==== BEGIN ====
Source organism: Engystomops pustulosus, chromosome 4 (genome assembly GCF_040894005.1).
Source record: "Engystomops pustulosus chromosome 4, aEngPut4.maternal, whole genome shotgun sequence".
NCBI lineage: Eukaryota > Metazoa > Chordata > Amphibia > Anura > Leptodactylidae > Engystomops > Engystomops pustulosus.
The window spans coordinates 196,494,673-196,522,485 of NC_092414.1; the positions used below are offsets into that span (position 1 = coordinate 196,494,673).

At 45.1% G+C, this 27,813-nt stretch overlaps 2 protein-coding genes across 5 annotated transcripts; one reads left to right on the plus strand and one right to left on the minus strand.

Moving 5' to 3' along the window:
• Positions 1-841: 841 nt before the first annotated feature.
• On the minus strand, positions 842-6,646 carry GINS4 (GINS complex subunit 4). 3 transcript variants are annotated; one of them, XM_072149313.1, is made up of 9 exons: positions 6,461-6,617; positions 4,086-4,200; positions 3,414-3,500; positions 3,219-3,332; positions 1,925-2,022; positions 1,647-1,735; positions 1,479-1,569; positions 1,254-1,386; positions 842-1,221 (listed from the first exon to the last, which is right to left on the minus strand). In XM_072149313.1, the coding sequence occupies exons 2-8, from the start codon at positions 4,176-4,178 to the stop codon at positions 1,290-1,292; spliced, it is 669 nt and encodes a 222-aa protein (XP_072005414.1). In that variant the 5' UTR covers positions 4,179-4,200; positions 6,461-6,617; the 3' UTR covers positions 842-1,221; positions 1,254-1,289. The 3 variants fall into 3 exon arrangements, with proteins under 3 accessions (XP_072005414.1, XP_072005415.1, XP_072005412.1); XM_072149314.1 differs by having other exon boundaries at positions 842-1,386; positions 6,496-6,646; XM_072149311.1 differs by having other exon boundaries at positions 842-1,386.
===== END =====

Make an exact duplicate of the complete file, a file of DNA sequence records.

Source organism: Engystomops pustulosus, chromosome 4 (genome assembly GCF_040894005.1).
Source record: "Engystomops pustulosus chromosome 4, aEngPut4.maternal, whole genome shotgun sequence".
NCBI lineage: Eukaryota > Metazoa > Chordata > Amphibia > Anura > Leptodactylidae > Engystomops > Engystomops pustulosus.
The window spans coordinates 196,494,673-196,522,485 of NC_092414.1; the positions used below are offsets into that span (position 1 = coordinate 196,494,673).

At 45.1% G+C, this 27,813-nt stretch overlaps 2 protein-coding genes across 5 annotated transcripts; one reads left to right on the plus strand and one right to left on the minus strand.

Moving 5' to 3' along the window:
• Positions 1-841: 841 nt before the first annotated feature.
• On the minus strand, positions 842-6,646 carry GINS4 (GINS complex subunit 4). 3 transcript variants are annotated; one of them, XM_072149313.1, is made up of 9 exons: positions 6,461-6,617; positions 4,086-4,200; positions 3,414-3,500; positions 3,219-3,332; positions 1,925-2,022; positions 1,647-1,735; positions 1,479-1,569; positions 1,254-1,386; positions 842-1,221 (listed from the first exon to the last, which is right to left on the minus strand). In XM_072149313.1, the coding sequence occupies exons 2-8, from the start codon at positions 4,176-4,178 to the stop codon at positions 1,290-1,292; spliced, it is 669 nt and encodes a 222-aa protein (XP_072005414.1). In that variant the 5' UTR covers positions 4,179-4,200; positions 6,461-6,617; the 3' UTR covers positions 842-1,221; positions 1,254-1,289. The 3 variants fall into 3 exon arrangements, with proteins under 3 accessions (XP_072005414.1, XP_072005415.1, XP_072005412.1); XM_072149314.1 differs by having other exon boundaries at positions 842-1,386; positions 6,496-6,646; XM_072149311.1 differs by having other exon boundaries at positions 842-1,386.